“Juan” was a bright young man who started working for my company as a packing logistics clerk right out of high school, earning money to support his family and pay for his education. He caught on quickly and quickly became one of the most effective members of my team. I called him to discuss a promotion.
That’s when he told me something I hadn’t expected: he couldn’t accept our offer due to the uncertain future of the Deferred Action for Childhood Arrivals (DACA) program. , which allowed him to work for us legally. In fact, he was preparing to leave Brownsville and Texas altogether so that in the event the government ended DACA — something the Trump administration tried to do twice — he would be nowhere near the frontier.
I was stunned. As someone involved in immigration policy for three decades, I had closely followed the fate of the DACA program, which allows young people who were brought to the United States before 2012 to work and study here as long as they respect our laws and pay their taxes. But I had no idea that one of my employees was a DACA recipient.
Companies like ours are another victim of the federal government’s repeated failure to enact a legislative solution to resolve the uncertainty surrounding the Dreamers’ status. We thought Juan would have a long-term career with our company. Even if he hadn’t stayed with us forever, he would have learned skills that he could have taken with him to strengthen the Texas workforce.
Juan’s departure was a loss to my business, to our community, and to Texas. And it’s a cautionary tale of what will happen to more Texas businesses if our senators don’t prioritize DACA and find a way to keep this American-trained talent in the country.
It affects us all. My company supplies quality biological materials to thousands of hospitals, medical offices and clinical laboratories across the country. We develop, manufacture and distribute nearly half a million test kits per year. When Juan left, it took us six months to replace him and train the new employee, and another 12-24 months to bring them up to the same level as Juan when he left. This time could have been put to much better use, especially during the pandemic.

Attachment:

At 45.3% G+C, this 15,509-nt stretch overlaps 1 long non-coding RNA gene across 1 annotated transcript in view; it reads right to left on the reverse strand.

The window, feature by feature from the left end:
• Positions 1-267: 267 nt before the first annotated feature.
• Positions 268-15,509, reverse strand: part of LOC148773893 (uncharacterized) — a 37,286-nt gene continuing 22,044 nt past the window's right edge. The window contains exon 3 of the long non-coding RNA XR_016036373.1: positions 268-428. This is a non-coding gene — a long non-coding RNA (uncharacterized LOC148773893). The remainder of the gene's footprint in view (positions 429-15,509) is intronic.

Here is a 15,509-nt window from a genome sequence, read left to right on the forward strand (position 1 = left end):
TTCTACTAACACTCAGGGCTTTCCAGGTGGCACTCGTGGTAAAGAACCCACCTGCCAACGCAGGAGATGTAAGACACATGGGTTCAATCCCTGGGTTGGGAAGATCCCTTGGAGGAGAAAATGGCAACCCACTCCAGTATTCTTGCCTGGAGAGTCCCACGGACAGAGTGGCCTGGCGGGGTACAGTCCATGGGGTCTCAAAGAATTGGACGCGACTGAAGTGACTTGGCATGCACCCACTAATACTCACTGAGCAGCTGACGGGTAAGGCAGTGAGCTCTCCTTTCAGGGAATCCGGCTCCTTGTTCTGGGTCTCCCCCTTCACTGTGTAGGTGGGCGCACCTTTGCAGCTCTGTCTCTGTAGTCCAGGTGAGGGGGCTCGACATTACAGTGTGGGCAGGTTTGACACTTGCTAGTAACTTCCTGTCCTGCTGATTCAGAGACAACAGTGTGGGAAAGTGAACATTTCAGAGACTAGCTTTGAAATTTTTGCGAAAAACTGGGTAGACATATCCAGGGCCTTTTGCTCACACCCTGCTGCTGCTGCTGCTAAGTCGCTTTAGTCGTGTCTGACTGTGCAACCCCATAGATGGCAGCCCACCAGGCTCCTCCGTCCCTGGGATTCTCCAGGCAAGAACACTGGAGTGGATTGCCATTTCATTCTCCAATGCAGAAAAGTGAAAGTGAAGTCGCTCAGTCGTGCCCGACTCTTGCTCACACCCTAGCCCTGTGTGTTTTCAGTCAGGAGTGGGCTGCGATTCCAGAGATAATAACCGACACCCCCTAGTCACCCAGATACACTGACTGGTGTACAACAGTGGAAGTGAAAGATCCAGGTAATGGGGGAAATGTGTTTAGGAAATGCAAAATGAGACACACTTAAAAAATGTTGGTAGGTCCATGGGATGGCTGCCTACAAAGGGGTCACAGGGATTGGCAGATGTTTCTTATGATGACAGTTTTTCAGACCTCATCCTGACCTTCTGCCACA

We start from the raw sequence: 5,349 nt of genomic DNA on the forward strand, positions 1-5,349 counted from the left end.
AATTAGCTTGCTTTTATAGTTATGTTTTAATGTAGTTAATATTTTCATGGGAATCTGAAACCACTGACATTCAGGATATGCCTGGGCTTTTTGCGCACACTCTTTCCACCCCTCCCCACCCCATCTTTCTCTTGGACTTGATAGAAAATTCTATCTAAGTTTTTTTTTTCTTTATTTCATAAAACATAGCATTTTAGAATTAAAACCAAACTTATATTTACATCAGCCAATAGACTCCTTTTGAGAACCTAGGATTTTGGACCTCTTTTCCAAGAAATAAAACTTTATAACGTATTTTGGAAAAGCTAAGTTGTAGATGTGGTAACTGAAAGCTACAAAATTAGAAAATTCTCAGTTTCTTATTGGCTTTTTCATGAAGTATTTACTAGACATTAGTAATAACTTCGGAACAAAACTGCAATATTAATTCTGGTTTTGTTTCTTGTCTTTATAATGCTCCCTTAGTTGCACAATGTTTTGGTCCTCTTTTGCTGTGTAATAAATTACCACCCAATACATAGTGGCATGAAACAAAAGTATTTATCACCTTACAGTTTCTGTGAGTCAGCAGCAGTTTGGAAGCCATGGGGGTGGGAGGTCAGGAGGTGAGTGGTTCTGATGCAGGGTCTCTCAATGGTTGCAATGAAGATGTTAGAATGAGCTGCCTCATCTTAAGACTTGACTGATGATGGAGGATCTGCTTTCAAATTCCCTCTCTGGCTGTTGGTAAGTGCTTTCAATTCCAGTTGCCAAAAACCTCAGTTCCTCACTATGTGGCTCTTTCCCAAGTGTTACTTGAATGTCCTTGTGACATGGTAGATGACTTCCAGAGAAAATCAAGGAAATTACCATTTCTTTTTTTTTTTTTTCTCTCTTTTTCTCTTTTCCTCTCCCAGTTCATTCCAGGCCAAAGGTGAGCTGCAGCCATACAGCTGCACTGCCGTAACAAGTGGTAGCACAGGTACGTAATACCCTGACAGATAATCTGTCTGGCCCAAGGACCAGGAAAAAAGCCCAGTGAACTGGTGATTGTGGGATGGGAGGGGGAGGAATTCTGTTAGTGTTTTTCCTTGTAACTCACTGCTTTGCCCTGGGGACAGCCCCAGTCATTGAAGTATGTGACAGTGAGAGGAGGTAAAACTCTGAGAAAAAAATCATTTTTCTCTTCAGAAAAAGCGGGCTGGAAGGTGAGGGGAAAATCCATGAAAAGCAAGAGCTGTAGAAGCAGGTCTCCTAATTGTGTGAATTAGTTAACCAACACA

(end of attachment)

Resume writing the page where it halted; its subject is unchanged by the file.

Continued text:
Current immigration policy makes it harder to find and hire talented workers by artificially limiting the talent pool. It also makes growing my business a challenge because it creates a risk – a risk that Congress could easily eliminate – that the employees I hire may not be able to stay in the United States long term.
It was not always a partisan issue. I served on ad hoc committees on immigration reform for President George W. Bush and former Senator Kay Bailey Hutchison and joined business leaders Eddie Aldrete and Dennis Nixon in advocating for immigration reform. But it is obvious that immigration is now a political ball, an issue that both sides always want to talk about but never want to solve. We deserve better.
Politically speaking, this should be a low hanging fruit.
The DREAM legislation is very popular across the country among voters and business leaders. We cannot continue to lose talent and money to politics. Congressional inaction for Dreamers has already cost my company a great employee. Further inaction would cost our state more than $963 million per year, the annual Texas Dreamers contribution to federal, state, and local taxes.
I am proud to have joined the Texas Opportunity Coalition last month to call on Congress to pass permanent protection for our Dreamers. The House of Representatives has already passed a bipartisan Dream Act, and I urge Senators Cornyn and Cruz to stand with Texas businesses like mine and support the bipartisan Dream Act bill in the Senate. This bill is an important starting point for a bipartisan discussion that will finally give dreamers like Juan and businesses like mine the certainty we need to grow and prosper in Texas.
Editor’s Note: The guest column above was written by Nick Serafy, CEO of Proficiency Testing Service, Inc. in Brownsville and a member of the Texas Opportunity Coalition. The TOC unites businesses, institutions, executives, and leaders from across Texas who are dedicated to the passage of a Federal Congressional DREAM (Development, Relief, and Education for Alien Minors) Act that grants permanent legal status to the Dreamers. The column appears in The Rio Grande Guardian with permission from the author. Serafy can be reached by email via: [email protected].
Editor’s note: The main image accompanying the column of guests above shows protesters chanting slogans at an immigration rally in support of DACA. (Photo credits: AP Photo/Jose Luis Magana)
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